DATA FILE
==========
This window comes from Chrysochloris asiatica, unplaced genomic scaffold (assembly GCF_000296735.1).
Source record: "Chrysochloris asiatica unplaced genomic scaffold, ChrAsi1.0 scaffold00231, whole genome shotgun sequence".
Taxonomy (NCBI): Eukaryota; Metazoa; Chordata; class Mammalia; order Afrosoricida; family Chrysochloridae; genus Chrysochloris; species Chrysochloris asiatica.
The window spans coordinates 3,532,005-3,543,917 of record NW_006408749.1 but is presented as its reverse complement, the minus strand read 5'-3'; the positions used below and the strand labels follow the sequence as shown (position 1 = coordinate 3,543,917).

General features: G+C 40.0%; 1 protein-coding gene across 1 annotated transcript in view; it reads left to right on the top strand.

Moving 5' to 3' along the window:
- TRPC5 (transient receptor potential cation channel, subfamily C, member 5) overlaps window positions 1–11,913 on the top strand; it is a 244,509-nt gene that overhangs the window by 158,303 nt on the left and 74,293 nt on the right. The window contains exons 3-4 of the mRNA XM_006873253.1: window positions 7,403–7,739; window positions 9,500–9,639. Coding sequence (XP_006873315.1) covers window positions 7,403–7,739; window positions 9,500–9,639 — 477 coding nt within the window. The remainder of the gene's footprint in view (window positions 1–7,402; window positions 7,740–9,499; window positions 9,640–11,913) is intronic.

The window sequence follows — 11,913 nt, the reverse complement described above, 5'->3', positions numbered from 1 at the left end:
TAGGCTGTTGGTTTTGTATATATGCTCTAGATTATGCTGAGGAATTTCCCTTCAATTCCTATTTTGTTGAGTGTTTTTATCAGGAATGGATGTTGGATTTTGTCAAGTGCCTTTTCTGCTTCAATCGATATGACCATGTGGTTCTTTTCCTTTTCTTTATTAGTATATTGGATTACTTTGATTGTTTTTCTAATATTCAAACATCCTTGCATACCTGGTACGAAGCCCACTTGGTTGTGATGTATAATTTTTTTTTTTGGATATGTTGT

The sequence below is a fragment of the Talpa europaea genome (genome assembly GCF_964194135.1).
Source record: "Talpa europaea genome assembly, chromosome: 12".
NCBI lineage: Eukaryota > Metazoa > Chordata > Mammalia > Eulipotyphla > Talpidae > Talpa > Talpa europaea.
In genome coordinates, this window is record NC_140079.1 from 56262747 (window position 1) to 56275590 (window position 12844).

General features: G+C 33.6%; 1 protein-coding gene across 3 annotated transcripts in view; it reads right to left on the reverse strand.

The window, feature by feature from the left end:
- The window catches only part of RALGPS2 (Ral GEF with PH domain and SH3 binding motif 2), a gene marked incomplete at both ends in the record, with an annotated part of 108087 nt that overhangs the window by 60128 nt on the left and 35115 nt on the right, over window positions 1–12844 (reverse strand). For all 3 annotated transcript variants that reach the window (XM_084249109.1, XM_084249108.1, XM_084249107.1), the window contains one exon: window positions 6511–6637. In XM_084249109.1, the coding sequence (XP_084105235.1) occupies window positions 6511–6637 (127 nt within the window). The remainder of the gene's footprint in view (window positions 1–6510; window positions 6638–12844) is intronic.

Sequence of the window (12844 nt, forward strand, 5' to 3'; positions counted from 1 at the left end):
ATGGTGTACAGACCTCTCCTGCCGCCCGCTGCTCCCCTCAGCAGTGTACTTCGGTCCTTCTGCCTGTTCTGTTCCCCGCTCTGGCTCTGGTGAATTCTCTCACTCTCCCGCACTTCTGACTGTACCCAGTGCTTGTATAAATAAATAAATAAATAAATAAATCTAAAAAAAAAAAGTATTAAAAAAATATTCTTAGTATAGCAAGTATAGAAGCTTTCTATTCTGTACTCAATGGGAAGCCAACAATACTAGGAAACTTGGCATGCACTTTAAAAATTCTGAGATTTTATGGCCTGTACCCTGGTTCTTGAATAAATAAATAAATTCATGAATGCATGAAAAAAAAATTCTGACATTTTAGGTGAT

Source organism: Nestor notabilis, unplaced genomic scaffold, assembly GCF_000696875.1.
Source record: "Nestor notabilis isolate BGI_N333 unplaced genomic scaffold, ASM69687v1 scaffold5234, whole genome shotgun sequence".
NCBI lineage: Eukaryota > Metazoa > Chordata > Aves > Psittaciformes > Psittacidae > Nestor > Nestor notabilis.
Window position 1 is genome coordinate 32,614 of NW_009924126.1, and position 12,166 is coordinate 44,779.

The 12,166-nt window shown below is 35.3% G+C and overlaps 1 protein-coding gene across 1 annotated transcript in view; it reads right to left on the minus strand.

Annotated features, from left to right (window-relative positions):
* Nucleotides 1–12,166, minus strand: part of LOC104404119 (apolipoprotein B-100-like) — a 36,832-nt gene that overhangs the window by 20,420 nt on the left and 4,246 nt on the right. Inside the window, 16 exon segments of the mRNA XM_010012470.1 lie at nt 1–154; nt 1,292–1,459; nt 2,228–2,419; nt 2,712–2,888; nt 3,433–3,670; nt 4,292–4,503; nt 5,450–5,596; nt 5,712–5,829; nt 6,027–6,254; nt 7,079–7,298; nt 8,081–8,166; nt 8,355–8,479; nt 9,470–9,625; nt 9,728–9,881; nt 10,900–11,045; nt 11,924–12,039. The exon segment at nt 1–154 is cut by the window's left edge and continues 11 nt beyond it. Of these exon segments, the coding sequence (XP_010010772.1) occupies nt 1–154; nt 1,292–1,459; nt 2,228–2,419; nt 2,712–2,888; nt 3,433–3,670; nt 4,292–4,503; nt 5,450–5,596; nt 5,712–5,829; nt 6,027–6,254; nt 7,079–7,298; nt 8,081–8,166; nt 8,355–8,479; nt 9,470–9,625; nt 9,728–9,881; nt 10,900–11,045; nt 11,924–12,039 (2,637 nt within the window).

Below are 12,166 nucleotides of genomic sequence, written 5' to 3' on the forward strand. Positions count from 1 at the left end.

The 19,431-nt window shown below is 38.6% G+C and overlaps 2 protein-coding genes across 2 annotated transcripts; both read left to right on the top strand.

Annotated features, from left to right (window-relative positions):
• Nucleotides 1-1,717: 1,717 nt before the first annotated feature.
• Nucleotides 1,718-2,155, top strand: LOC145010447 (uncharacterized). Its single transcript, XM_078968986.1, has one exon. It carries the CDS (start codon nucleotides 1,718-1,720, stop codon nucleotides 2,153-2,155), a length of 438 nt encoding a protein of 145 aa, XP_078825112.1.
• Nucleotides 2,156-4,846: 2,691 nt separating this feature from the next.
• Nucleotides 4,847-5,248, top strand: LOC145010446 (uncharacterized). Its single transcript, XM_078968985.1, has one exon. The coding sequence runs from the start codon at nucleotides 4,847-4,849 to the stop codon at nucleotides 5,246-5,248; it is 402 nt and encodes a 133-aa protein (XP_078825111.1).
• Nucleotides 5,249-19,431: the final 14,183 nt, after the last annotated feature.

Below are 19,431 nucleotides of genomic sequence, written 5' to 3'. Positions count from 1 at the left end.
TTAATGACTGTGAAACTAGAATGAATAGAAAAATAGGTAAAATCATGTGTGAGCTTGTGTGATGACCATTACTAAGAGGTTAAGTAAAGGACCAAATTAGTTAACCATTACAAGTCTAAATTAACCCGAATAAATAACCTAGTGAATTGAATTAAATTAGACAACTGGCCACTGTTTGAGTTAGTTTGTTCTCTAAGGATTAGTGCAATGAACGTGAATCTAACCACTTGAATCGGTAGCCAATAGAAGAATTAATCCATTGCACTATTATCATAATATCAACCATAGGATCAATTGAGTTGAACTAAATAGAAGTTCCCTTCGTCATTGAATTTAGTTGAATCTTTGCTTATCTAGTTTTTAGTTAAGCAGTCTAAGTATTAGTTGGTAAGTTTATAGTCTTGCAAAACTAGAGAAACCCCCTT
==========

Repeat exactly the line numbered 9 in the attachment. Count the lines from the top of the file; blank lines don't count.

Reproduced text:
TAGGCTGTTGGTTTTGTATATATGCTCTAGATTATGCTGAGGAATTTCCCTTCAATTCCTATTTTGTTGAGTGTTTTTATCAGGAATGGATGTTGGATTTTGTCAAGTGCCTTTTCTGCTTCAATCGATATGACCATGTGGTTCTTTTCCTTTTCTTTATTAGTATATTGGATTACTTTGATTGTTTTTCTAATATTCAAACATCCTTGCATACCTGGTACGAAGCCCACTTGGTTGTGATGTATAATTTTTTTTTTTGGATATGTTGT